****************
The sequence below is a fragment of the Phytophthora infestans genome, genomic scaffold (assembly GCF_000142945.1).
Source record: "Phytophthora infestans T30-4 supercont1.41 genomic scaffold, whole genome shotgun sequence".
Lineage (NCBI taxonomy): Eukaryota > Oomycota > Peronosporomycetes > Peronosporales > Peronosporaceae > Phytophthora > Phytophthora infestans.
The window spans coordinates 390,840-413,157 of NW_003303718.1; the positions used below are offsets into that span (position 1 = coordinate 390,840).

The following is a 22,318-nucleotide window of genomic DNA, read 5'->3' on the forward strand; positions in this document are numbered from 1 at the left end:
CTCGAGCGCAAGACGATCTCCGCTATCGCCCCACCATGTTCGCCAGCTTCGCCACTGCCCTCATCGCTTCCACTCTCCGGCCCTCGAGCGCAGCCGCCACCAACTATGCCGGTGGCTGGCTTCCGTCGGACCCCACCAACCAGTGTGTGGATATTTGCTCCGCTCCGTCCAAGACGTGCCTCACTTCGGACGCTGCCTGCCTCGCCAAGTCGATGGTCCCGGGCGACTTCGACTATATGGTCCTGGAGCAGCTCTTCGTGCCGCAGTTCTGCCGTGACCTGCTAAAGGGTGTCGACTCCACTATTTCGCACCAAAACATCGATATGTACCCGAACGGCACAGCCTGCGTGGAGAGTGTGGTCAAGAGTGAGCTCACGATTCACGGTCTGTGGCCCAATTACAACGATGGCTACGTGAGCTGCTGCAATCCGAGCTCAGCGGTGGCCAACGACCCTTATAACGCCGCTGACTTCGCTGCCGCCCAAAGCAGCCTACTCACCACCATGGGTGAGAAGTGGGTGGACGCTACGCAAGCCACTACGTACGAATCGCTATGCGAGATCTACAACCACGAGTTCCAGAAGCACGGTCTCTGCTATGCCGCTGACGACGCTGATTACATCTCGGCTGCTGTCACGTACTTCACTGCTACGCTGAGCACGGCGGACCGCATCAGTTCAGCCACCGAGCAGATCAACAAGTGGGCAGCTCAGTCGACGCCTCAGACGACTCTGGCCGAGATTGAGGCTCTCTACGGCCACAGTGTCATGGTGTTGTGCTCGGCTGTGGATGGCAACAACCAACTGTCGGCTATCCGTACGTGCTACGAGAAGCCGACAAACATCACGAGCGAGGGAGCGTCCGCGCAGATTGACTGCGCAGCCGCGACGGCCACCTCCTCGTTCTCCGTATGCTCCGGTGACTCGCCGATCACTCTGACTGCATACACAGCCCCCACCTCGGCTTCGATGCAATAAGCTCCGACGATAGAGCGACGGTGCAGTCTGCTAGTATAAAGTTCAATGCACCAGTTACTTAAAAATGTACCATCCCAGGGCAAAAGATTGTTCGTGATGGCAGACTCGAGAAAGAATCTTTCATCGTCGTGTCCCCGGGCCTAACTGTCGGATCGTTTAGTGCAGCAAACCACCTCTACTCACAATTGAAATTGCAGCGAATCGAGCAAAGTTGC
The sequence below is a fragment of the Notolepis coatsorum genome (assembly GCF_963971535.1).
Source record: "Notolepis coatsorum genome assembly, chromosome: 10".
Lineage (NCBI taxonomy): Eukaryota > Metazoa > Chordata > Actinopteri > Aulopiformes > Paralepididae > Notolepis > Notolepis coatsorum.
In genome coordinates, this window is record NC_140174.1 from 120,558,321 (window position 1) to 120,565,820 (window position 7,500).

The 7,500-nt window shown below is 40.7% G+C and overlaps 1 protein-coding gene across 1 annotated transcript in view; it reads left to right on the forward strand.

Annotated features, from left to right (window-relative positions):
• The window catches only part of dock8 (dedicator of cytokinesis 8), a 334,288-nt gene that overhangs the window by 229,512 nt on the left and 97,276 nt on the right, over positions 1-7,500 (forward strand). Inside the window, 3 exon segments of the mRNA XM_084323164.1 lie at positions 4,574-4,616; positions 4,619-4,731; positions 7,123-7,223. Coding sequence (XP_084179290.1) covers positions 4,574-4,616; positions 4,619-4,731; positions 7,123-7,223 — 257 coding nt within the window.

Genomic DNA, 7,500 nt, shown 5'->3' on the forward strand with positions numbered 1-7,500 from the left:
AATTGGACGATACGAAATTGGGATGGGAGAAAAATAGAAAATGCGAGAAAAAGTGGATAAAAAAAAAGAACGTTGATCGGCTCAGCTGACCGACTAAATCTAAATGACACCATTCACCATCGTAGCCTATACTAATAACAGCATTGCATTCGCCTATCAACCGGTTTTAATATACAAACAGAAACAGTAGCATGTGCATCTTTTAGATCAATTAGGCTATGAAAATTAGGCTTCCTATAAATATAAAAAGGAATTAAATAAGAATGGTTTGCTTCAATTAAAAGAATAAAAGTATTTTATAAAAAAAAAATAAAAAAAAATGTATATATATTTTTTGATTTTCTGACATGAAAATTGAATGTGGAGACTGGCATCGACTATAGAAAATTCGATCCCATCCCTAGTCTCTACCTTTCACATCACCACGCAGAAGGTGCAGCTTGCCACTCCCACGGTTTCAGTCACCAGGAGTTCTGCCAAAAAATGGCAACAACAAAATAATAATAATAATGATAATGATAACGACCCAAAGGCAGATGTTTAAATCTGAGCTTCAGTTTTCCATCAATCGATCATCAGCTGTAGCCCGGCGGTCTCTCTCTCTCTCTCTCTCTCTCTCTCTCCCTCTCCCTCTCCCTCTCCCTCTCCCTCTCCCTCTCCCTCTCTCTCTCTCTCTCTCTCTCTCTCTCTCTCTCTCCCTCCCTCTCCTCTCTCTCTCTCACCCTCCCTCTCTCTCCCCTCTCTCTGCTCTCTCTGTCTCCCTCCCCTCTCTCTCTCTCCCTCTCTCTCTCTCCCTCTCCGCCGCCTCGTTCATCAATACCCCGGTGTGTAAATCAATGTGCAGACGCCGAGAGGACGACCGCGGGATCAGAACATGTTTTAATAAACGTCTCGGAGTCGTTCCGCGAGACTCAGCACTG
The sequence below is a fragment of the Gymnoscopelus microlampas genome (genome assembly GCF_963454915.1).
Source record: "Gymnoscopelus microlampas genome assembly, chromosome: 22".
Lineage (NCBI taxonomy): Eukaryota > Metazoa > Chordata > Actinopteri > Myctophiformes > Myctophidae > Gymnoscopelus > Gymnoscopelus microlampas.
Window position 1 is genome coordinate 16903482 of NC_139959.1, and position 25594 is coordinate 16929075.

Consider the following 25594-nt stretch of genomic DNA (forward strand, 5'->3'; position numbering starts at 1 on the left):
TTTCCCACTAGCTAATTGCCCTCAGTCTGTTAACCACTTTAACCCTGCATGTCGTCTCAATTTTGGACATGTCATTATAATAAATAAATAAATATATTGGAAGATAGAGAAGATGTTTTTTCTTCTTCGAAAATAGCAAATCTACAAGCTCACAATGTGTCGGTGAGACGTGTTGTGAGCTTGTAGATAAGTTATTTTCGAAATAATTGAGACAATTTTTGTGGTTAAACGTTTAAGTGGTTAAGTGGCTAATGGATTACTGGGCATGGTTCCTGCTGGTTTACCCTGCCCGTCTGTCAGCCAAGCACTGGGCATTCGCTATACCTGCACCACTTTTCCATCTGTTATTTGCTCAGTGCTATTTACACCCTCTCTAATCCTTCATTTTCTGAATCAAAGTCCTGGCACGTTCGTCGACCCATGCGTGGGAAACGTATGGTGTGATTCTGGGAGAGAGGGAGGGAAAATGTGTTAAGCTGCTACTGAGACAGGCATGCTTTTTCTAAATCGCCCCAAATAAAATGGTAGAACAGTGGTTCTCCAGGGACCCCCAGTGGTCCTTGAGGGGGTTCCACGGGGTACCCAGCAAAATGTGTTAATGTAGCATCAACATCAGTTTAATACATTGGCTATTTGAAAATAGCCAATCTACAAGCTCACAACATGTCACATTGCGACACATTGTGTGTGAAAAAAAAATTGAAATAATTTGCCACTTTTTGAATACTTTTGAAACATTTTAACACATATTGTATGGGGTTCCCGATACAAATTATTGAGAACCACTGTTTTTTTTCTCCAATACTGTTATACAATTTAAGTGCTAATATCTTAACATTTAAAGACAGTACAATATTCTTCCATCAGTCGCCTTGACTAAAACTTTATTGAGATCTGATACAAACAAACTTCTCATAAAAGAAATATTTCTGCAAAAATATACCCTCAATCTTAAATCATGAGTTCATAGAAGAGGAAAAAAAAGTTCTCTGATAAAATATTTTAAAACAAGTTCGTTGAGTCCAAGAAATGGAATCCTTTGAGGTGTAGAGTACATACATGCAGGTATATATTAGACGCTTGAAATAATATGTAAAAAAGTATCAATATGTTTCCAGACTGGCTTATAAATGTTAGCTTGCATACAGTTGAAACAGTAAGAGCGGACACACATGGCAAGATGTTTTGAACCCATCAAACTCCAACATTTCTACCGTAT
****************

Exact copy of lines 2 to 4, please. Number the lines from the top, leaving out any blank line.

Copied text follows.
Source record: "Phytophthora infestans T30-4 supercont1.41 genomic scaffold, whole genome shotgun sequence".
Lineage (NCBI taxonomy): Eukaryota > Oomycota > Peronosporomycetes > Peronosporales > Peronosporaceae > Phytophthora > Phytophthora infestans.
The window spans coordinates 390,840-413,157 of NW_003303718.1; the positions used below are offsets into that span (position 1 = coordinate 390,840).